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California Raiders … Not the Football Kind

employees leaving non competesWritten by Jennifer B. Rubin

In a pair of recent decisions, two courts interpreting California’s quirky non-compete law confirm that employee non-recruitment covenants in California are enforceable—but only if those covenants are necessary to prevent employee raiding.

Most states approach non-recruitment covenants through the “reasonableness” lens—if the enforcement of a non-recruitment covenant is necessary to protect an employer’s legitimate business interest in protecting the stability of its workforce and business, then chances are the covenant will be enforced.

Not so in California, where Section 16600 of the California Business & Professions Code for the most part restrains employers from restricting the free movement of—and competition with—personnel after employment terminates. Analyzing non-compete clauses that prohibit competition with an employer is pretty easy in California—absent special circumstances, non-compete clauses are strictly prohibited. But non-recruitment covenants—prohibiting employees from recruiting other employees to leave the employer after the employee departs—are not necessarily subject to the same strict scrutiny.

In MSC Software Corp. v. Altair Engineering, Inc., a federal district court sitting in Michigan but applying California law rejected a claim that a non-recruitment clause was void was a matter of California law. The court denied a motion for a new trial by two former employees after a jury awarded damages against them for breaching a non-recruitment clause in an employment contract. The court also allowed liability to be imposed on their new employer for tortious interference with that agreement.

The former employees argued that Section 16600 invalidated a post-employment covenant in which the employee agreed he would not “directly or indirectly encourage, solicit, attempt to hire as an employee … or otherwise attempt to persuade any other employee of the Company to leave the employee of the Company.”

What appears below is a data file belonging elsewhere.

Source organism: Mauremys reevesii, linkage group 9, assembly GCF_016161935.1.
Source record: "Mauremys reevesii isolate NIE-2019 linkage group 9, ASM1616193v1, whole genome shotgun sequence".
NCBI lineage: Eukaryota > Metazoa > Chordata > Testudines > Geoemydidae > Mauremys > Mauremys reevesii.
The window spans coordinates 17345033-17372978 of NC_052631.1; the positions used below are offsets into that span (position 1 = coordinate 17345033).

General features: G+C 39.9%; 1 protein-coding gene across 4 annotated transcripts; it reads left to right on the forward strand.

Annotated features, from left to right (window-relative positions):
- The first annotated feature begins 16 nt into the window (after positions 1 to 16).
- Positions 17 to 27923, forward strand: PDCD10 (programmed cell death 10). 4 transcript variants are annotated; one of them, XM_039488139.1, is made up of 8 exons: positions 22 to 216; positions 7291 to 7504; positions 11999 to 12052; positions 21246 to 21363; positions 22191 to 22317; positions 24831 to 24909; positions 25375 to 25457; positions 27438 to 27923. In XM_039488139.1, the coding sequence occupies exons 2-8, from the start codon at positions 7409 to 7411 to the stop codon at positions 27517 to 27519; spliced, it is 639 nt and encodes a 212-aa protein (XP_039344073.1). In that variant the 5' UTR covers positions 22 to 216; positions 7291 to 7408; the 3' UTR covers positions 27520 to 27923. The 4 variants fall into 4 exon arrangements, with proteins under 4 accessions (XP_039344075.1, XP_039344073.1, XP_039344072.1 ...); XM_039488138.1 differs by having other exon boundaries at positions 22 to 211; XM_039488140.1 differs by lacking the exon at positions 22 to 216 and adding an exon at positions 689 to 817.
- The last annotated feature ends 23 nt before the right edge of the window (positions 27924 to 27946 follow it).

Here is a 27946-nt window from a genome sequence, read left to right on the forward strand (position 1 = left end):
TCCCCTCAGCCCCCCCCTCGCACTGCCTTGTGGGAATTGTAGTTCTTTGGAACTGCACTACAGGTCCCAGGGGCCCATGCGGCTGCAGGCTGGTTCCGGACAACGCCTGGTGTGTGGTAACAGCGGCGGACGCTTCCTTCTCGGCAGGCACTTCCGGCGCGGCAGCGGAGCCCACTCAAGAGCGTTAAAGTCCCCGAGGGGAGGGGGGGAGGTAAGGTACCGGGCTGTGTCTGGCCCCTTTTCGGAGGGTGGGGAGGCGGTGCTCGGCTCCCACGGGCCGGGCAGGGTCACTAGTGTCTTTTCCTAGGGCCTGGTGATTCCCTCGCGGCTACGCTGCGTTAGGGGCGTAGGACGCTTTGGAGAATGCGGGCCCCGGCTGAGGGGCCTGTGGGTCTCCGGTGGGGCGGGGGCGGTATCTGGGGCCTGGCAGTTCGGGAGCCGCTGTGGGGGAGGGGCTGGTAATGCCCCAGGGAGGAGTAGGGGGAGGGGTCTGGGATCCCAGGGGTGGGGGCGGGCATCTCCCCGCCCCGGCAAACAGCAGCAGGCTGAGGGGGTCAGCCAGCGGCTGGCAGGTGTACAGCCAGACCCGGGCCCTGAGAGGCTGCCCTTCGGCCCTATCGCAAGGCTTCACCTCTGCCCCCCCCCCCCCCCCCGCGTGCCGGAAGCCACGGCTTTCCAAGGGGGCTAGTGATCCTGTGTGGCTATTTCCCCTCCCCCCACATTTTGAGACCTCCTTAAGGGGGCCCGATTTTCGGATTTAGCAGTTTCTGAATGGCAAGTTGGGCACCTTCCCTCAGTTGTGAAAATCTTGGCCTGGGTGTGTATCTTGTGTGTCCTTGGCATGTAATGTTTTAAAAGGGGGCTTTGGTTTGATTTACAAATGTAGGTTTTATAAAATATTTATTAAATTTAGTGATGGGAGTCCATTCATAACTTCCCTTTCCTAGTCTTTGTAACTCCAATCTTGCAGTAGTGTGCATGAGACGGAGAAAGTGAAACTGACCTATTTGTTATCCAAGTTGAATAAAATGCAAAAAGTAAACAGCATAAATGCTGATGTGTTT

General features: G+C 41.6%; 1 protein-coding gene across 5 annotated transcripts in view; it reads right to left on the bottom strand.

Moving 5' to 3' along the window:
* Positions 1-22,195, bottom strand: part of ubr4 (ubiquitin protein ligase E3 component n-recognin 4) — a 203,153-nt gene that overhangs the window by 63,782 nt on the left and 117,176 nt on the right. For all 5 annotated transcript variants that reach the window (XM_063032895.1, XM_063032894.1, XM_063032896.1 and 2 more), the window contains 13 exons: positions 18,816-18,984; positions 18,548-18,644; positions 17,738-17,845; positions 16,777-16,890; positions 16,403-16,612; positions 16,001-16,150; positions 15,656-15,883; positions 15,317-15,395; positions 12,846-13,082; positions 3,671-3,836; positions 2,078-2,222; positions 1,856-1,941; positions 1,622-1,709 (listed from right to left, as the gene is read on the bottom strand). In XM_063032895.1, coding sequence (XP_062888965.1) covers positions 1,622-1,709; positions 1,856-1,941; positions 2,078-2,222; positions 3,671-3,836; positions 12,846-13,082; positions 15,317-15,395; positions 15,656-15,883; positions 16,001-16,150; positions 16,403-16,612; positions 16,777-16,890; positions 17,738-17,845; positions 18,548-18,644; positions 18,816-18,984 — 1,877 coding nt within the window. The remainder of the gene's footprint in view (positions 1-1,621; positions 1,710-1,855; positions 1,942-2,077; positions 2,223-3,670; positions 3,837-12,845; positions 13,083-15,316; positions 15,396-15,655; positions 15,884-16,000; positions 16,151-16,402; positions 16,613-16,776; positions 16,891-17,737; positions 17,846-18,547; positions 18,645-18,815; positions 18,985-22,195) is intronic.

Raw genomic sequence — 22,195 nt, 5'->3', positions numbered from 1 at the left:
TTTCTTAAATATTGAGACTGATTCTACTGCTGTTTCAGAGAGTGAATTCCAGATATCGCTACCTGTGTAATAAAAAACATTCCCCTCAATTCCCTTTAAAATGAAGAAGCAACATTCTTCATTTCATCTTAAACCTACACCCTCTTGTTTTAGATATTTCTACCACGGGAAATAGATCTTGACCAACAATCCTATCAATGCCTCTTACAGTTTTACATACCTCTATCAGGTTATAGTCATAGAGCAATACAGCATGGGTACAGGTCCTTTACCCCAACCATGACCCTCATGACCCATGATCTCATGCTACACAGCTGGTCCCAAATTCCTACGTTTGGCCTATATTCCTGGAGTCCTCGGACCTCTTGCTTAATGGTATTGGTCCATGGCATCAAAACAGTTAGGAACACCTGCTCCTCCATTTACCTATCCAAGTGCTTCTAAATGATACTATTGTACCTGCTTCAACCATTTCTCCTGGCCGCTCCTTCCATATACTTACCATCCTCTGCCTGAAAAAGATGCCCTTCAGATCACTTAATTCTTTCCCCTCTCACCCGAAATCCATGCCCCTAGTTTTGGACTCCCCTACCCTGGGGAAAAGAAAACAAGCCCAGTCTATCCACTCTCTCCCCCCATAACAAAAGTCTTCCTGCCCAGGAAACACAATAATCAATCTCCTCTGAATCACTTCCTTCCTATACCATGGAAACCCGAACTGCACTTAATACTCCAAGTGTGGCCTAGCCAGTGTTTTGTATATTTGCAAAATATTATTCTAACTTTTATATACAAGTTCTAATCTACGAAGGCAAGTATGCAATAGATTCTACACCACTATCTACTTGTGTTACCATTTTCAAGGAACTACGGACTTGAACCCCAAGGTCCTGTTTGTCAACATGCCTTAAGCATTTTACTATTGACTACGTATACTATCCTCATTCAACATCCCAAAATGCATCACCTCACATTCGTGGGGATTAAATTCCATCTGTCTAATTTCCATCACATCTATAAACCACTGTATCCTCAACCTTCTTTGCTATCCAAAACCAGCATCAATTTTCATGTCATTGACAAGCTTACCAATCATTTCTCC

Relying on the Loral decision—a California appellate court decision addressing the contours of a legally viable employee non-recruitment provision, the court noted that Section 16600 permitted an employer to restrain employees from “disrupting, damaging, impairing or interfering” with an employer’s business by “raiding” its employees.

Raiding of course implies concerted tortious conduct—which is distinct from an outright ban on hiring individuals who previously worked at a competitor, which § 16600 would seem to clearly prohibit. The dividing line for the court, therefore, rested on the facts that suggested the new employer had targeted specific personnel of the former employer for hire and used the former employees to assist the new employer in achieving those ends.

The same ban on employee “raiding” was confirmed just last week in Kindt v. Trango Systems, Inc., where a California superior court, following the reasoning outlined in the MSC Software case, reached the identical conclusion—that it is perfectly acceptable to impose a post-employment covenant restricting an employee from “soliciting, inducing, recruiting or encouraging” employees to terminate their relationship with a former employer. This type of covenant, the court concluded, was in the nature of an anti-raiding provision, which was perfectly acceptable—in contrast to a no-hire provision, which would not pass muster under California law.

On another topic, Kindt confirmed that post-employment customer non-solicitation clauses will be strictly construed in California pursuant to Section 16600. The employer in Kindt attempted to enforce a provision that restricted the employee from using confidential information and not trade secrets to solicit customers. This overly ambitious definition was at the employer’s peril—the court not only refused to enforce the covenant, it reversed a jury verdict and remanded the case for a new trial on the employee’s affirmative claims under Section 17200, which imposes liability for unfair competition.

These cases remind us that careful drafting—and pleading—are the best approach to dealing with California’s quirks.

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